2. Nick says:

              That’s a very good analogy. Kudos. 🙂

          2. Nix says:

            “I’m sure Tesla gets various government incentives to help offset the losses.”

            Source please.

            1. Dav8or says:

              Here, read up-

              https://www.driveclean.ca.gov/pev/Incentives.php

              This is just California, I’m sure other states and municipalities offer similar. Admittedly the federal incentive just expired as of the first of January, but I’m sure Tesla claimed every single credit they could get before.

              1. Nix says:

                I checked your source. I could not find any charging infrastructure incentives that Tesla is currently eligible for.

                Please point to what direct incentive you think Tesla is currently getting for building Superchargers.

          3. koz says:

            Your sure about that? Are you sure your sure or is that a “I don’t think it makes practical free market sense so that must mean the government is paying them to do this nonsensical thing”? Reality is that they do NOT get government assistance to build Superchargers. They are greatly appreciated when they are used and turn what would otherwise be a commuter only car with an oversized, overpriced battery into an complete one car solution for most people. I would not recommend it for people regularly driving 750+ miles per day unless they don’t mind adding 1.5-2.5 hrs per trip.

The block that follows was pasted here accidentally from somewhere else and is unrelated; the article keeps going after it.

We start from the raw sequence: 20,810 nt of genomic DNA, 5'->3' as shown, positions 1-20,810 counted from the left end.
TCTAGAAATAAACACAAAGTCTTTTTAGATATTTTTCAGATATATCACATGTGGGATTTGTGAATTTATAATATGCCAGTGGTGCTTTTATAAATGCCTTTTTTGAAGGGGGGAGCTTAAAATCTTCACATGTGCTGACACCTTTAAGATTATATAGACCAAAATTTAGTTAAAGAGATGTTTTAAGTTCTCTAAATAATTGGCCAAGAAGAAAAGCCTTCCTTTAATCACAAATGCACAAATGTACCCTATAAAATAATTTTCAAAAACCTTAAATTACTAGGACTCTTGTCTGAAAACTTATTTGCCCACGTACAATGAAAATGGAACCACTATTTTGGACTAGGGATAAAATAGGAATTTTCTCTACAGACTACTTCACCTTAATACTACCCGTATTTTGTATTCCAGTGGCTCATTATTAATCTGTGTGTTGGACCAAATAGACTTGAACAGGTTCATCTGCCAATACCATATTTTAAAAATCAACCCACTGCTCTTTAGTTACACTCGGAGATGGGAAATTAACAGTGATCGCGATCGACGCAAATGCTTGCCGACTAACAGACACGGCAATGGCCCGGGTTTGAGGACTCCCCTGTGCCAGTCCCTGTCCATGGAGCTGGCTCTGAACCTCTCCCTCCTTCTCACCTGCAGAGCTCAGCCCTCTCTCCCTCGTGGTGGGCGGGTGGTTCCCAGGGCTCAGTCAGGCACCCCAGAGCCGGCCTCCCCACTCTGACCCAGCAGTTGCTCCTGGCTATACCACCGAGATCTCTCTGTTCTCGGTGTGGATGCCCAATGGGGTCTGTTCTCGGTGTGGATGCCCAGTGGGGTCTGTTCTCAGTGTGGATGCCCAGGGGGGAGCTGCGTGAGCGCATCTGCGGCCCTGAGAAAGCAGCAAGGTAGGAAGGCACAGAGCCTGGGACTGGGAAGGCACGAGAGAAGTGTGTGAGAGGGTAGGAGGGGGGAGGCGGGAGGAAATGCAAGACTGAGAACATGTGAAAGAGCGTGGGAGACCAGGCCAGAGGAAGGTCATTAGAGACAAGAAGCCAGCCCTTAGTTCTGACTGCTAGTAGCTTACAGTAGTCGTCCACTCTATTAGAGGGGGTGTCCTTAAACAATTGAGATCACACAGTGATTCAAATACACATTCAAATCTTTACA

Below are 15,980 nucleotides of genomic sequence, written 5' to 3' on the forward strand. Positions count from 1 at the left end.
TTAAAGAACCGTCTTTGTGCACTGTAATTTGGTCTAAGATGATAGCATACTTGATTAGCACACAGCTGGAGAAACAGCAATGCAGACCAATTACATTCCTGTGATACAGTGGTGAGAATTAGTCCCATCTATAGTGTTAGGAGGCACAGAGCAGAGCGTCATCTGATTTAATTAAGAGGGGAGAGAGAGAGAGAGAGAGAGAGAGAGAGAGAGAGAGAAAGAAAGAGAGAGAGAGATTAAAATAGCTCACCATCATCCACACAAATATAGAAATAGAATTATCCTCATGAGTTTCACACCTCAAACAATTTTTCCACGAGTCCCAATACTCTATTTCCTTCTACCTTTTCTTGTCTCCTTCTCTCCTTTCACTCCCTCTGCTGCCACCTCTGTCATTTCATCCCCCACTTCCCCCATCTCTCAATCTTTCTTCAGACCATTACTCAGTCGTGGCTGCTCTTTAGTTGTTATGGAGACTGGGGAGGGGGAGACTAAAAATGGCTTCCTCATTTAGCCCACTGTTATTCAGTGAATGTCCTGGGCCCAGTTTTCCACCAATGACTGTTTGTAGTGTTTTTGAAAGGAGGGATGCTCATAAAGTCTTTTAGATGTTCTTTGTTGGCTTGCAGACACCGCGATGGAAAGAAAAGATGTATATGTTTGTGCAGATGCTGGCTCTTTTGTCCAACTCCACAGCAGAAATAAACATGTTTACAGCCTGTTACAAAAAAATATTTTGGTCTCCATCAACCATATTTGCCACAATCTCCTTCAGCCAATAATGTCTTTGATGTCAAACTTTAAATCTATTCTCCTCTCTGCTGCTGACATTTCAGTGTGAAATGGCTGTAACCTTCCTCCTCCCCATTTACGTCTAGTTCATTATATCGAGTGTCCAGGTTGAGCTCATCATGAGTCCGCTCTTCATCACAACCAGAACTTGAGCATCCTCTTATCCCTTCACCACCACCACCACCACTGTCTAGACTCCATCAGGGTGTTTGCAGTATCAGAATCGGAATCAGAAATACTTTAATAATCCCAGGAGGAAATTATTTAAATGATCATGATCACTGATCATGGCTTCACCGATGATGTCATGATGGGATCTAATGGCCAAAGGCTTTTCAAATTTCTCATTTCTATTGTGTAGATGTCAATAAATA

2. xman says:

          There 5 supercharger sites within a 1 hour radius of my home. I can tell these are mainly local owners taking advantage of “free” charging. I suspect that if/when we see volume M3 cars out–and if new charger sites aren’t added fast enough–a lot of Tesla owners will stick more to home charging.

          1. Dav8or says:

            Good point! I forgot about the “free” charging. Why pay to charge at home when you’ve already paid to use the Superchargers? I suspect you are correct. Once people have to pay to use the chargers, they will switch to home and they will be much more idle.

            1. Nix says:

              All Tesla cars still come with some free charging. Free charging isn’t going away.

              Only UNLIMITED free charging is going away.

              And since typical drivers only charge a limited amount of miles per year and charge mostly at home, the new limits on free charging will likely only impact a small percent of owners. Just the few owners who chronically take advantage of Tesla’s gentleman’s offer of free unlimited long-distance charging and emergency local charging, by using free charging for all their local driving instead of for long-distance driving.

    2. realistic says:

      I look at superchargers in a similar way as I do limited AER on PHEVs.

      Many people say: what good is the 30-odd miles on your Gen1 Volt? you’re saving less than a gallon per tank. Of course, they’re missing the point: you can still do most driving all-electric.